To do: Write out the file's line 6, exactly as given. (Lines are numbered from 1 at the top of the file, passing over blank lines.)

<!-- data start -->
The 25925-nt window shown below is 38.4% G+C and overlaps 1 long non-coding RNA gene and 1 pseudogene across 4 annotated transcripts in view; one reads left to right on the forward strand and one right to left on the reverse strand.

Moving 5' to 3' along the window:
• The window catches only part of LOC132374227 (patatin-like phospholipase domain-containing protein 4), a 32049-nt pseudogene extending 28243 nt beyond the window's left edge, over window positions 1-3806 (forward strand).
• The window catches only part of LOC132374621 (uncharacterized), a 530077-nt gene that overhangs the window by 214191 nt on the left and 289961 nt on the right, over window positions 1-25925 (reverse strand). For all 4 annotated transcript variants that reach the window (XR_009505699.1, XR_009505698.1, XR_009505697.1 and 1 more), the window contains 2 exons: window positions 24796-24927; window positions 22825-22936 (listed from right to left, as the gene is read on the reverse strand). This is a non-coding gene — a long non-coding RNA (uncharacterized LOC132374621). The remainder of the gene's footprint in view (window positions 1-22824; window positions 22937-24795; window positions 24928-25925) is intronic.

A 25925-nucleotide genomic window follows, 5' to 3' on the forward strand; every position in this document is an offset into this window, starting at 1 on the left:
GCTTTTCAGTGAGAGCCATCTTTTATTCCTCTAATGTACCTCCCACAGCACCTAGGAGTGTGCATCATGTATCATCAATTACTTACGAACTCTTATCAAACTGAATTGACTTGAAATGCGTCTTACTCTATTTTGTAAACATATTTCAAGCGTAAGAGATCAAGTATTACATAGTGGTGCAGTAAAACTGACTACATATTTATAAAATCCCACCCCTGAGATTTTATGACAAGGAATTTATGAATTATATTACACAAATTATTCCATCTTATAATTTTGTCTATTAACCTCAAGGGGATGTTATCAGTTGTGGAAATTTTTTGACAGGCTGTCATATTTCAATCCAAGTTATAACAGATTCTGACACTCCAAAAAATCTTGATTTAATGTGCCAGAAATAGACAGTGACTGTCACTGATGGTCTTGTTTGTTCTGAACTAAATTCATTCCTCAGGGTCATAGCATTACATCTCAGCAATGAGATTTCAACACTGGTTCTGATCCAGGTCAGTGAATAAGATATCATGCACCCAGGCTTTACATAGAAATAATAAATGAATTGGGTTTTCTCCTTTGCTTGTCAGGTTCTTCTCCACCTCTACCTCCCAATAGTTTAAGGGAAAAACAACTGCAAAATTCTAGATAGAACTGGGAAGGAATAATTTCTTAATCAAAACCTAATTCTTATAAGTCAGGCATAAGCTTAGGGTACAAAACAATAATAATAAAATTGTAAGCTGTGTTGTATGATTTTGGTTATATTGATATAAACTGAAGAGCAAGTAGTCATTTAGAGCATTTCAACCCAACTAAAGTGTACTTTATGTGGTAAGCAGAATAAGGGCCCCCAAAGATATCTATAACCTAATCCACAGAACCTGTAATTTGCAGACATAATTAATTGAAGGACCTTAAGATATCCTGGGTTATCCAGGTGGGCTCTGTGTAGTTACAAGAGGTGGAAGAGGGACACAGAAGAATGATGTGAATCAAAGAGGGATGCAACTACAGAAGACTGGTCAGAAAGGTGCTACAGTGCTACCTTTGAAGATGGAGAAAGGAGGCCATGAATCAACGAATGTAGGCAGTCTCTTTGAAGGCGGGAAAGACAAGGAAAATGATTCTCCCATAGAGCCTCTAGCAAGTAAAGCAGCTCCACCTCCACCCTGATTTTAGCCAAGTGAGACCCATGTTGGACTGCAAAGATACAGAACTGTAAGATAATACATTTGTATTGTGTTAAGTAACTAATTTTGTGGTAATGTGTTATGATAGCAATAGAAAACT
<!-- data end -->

GCTTTTCAGTGAGAGCCATCTTTTATTCCTCTAATGTACCTCCCACAGCACCTAGGAGTGTGCATCATGTATCATCAATTACTTACGAACTCTTATCAAACTGAATTGACTTGAAATGCGTCTTACTCTATTTTGTAAACATATTTCAAGCGTAAGAGATCAAGTATTACATAGTGGTGCAGTAAAACTGACTACATATTTATAAAATCCCACCCCTGAGATTTTATGACAAGGAATTTATGAATTATATTACACAAATTATTCCATCTTATAATTTTGTCTATTAACCTCAAGGGGATGTTATCAGTTGTGGAAATTTTTTGACAGGCTGTCATATTTCAATCCAAGTTATAACAGATTCTGACACTCCAAAAAATCTTGATTTAATGTGCCAGAAATAGACAGTGACTGTCACTGATGGTCTTGTTTGTTCTGAACTAAATTCATTCCTCAGGGTCATAGCATTACATCTCAGCAATGAGATTTCAACACTGGTTCTGATCCAGGTCAGTGAATAAGATATCATGCACCCAGGCTTTACATAGAAATAATAAATGAATTGGGTTTTCTCCTTTGCTTGTCAGGTTCTTCTCCACCTCTACCTCCCAATAGTTTAAGGGAAAAACAACTGCAAAATTCTAGATAGAACTGGGAAGGAATAATTTCTTAATCAAAACCTAATTCTTATAAGTCAGGCATAAGCTTAGGGTACAAAACAATAATAATAAAATTGTAAGCTGTGTTGTATGATTTTGGTTATATTGATATAAACTGAAGAGCAAGTAGTCATTTAGAGCATTTCAACCCAACTAAAGTGTACTTTATGTGGTAAGCAGAATAAGGGCCCCCAAAGATATCTATAACCTAATCCACAGAACCTGTAATTTGCAGACATAATTAATTGAAGGACCTTAAGATATCCTGGGTTATCCAGGTGGGCTCTGTGTAGTTACAAGAGGTGGAAGAGGGACACAGAAGAATGATGTGAATCAAAGAGGGATGCAACTACAGAAGACTGGTCAGAAAGGTGCTACAGTGCTACCTTTGAAGATGGAGAAAGGAGGCCATGAATCAACGAATGTAGGCAGTCTCTTTGAAGGCGGGAAAGACAAGGAAAATGATTCTCCCATAGAGCCTCTAGCAAGTAAAGCAGCTCCACCTCCACCCTGATTTTAGCCAAGTGAGACCCATGTTGGACTGCAAAGATACAGAACTGTAAGATAATACATTTGTATTGTGTTAAGTAACTAATTTTGTGGTAATGTGTTATGATAGCAATAGAAAACT